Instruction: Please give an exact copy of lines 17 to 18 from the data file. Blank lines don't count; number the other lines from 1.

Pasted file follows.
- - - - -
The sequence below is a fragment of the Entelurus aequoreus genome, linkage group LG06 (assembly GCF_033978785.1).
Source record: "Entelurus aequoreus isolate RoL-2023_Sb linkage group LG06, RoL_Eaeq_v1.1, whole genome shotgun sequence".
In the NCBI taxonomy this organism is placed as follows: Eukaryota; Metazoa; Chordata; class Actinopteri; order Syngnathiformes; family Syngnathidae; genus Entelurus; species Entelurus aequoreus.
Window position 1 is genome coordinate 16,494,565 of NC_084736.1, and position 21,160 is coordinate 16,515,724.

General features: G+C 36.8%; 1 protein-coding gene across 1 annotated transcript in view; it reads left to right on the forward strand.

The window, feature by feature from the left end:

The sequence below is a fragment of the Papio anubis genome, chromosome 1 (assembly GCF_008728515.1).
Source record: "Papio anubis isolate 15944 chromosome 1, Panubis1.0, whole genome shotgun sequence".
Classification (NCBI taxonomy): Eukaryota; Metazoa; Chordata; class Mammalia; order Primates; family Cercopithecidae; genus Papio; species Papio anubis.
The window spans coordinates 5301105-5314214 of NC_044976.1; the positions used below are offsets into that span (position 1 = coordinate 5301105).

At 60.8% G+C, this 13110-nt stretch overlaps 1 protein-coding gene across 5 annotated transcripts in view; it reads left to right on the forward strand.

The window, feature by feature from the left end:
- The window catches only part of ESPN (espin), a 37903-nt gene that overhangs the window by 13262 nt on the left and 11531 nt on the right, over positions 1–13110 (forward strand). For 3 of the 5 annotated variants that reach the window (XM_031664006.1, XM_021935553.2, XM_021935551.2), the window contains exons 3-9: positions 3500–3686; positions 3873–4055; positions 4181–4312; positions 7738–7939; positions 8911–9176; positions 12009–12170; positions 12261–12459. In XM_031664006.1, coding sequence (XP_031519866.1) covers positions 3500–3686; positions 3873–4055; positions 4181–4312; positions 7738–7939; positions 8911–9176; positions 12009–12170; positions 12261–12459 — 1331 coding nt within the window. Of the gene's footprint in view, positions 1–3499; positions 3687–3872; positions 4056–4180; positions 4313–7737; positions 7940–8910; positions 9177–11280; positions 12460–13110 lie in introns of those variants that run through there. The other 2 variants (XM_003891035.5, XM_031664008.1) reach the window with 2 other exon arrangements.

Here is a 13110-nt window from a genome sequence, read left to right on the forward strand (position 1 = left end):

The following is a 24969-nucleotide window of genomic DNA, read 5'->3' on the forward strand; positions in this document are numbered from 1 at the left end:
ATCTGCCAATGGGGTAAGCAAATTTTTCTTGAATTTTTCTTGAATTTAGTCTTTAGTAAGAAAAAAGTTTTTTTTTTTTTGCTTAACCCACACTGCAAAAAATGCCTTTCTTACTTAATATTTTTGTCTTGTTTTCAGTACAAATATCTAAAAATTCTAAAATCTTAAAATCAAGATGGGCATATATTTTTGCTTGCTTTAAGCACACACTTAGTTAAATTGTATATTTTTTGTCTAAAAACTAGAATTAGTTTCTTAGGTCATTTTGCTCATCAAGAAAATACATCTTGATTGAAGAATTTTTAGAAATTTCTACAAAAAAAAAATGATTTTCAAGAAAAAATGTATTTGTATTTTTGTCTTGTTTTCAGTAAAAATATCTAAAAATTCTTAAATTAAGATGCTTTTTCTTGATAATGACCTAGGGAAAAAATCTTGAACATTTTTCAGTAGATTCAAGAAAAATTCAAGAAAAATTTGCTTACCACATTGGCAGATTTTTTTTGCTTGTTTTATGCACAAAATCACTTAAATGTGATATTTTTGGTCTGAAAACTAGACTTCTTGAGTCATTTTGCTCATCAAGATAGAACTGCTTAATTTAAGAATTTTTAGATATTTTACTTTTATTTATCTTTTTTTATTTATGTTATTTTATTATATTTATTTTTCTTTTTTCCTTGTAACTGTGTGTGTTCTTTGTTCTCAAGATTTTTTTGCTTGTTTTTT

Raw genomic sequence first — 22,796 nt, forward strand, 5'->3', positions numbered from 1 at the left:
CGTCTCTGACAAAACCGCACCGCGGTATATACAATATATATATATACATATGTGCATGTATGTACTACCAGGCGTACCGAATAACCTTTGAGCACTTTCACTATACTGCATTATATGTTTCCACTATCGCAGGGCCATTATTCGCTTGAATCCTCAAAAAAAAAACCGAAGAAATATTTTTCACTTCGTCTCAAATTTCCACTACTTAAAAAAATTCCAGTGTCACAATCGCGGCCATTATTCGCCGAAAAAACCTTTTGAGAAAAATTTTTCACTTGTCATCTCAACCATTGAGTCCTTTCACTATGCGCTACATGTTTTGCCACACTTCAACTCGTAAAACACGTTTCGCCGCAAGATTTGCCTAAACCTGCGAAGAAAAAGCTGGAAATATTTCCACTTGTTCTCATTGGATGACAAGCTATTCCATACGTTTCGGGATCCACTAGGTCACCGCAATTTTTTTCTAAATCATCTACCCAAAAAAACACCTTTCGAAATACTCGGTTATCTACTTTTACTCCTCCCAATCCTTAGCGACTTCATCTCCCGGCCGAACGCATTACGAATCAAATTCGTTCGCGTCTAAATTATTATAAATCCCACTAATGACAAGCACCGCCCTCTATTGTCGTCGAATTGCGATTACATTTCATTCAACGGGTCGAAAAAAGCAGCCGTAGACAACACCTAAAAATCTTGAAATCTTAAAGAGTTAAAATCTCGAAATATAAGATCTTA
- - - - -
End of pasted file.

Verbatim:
Raw genomic sequence first — 22,796 nt, forward strand, 5'->3', positions numbered from 1 at the left:
CGTCTCTGACAAAACCGCACCGCGGTATATACAATATATATATATACATATGTGCATGTATGTACTACCAGGCGTACCGAATAACCTTTGAGCACTTTCACTATACTGCATTATATGTTTCCACTATCGCAGGGCCATTATTCGCTTGAATCCTCAAAAAAAAAACCGAAGAAATATTTTTCACTTCGTCTCAAATTTCCACTACTTAAAAAAATTCCAGTGTCACAATCGCGGCCATTATTCGCCGAAAAAACCTTTTGAGAAAAATTTTTCACTTGTCATCTCAACCATTGAGTCCTTTCACTATGCGCTACATGTTTTGCCACACTTCAACTCGTAAAACACGTTTCGCCGCAAGATTTGCCTAAACCTGCGAAGAAAAAGCTGGAAATATTTCCACTTGTTCTCATTGGATGACAAGCTATTCCATACGTTTCGGGATCCACTAGGTCACCGCAATTTTTTTCTAAATCATCTACCCAAAAAAACACCTTTCGAAATACTCGGTTATCTACTTTTACTCCTCCCAATCCTTAGCGACTTCATCTCCCGGCCGAACGCATTACGAATCAAATTCGTTCGCGTCTAAATTATTATAAATCCCACTAATGACAAGCACCGCCCTCTATTGTCGTCGAATTGCGATTACATTTCATTCAACGGGTCGAAAAAAGCAGCCGTAGACAACACCTAAAAATCTTGAAATCTTAAAGAGTTAAAATCTCGAAATATAAGATCTTA